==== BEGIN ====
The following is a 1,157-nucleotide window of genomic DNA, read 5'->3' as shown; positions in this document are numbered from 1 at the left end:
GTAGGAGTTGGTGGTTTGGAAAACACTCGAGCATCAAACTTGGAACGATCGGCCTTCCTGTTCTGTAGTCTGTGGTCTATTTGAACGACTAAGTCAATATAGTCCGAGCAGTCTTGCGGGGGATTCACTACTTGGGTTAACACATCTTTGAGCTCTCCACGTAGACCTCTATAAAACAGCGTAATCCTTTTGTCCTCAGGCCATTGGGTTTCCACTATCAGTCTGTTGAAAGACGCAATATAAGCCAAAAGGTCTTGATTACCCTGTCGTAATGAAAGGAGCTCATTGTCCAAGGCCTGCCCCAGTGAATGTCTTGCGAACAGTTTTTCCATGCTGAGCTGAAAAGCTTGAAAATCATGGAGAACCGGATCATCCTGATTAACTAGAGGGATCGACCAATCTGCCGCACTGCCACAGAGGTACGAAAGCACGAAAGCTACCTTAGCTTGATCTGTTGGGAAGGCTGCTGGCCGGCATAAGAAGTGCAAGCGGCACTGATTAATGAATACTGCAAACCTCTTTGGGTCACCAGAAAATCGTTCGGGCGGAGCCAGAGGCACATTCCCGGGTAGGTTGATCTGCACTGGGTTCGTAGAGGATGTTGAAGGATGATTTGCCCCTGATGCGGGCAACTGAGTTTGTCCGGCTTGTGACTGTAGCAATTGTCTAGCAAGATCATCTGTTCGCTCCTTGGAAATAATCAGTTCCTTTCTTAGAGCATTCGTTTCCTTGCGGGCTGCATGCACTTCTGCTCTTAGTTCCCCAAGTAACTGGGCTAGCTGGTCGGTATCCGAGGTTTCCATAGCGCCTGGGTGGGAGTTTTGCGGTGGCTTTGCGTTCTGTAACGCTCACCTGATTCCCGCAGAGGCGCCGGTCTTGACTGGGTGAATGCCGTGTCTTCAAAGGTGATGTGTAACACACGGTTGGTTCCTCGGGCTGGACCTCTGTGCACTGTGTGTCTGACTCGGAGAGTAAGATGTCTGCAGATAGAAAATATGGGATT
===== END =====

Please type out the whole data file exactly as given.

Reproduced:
The following is a 1,157-nucleotide window of genomic DNA, read 5'->3' as shown; positions in this document are numbered from 1 at the left end:
GTAGGAGTTGGTGGTTTGGAAAACACTCGAGCATCAAACTTGGAACGATCGGCCTTCCTGTTCTGTAGTCTGTGGTCTATTTGAACGACTAAGTCAATATAGTCCGAGCAGTCTTGCGGGGGATTCACTACTTGGGTTAACACATCTTTGAGCTCTCCACGTAGACCTCTATAAAACAGCGTAATCCTTTTGTCCTCAGGCCATTGGGTTTCCACTATCAGTCTGTTGAAAGACGCAATATAAGCCAAAAGGTCTTGATTACCCTGTCGTAATGAAAGGAGCTCATTGTCCAAGGCCTGCCCCAGTGAATGTCTTGCGAACAGTTTTTCCATGCTGAGCTGAAAAGCTTGAAAATCATGGAGAACCGGATCATCCTGATTAACTAGAGGGATCGACCAATCTGCCGCACTGCCACAGAGGTACGAAAGCACGAAAGCTACCTTAGCTTGATCTGTTGGGAAGGCTGCTGGCCGGCATAAGAAGTGCAAGCGGCACTGATTAATGAATACTGCAAACCTCTTTGGGTCACCAGAAAATCGTTCGGGCGGAGCCAGAGGCACATTCCCGGGTAGGTTGATCTGCACTGGGTTCGTAGAGGATGTTGAAGGATGATTTGCCCCTGATGCGGGCAACTGAGTTTGTCCGGCTTGTGACTGTAGCAATTGTCTAGCAAGATCATCTGTTCGCTCCTTGGAAATAATCAGTTCCTTTCTTAGAGCATTCGTTTCCTTGCGGGCTGCATGCACTTCTGCTCTTAGTTCCCCAAGTAACTGGGCTAGCTGGTCGGTATCCGAGGTTTCCATAGCGCCTGGGTGGGAGTTTTGCGGTGGCTTTGCGTTCTGTAACGCTCACCTGATTCCCGCAGAGGCGCCGGTCTTGACTGGGTGAATGCCGTGTCTTCAAAGGTGATGTGTAACACACGGTTGGTTCCTCGGGCTGGACCTCTGTGCACTGTGTGTCTGACTCGGAGAGTAAGATGTCTGCAGATAGAAAATATGGGATT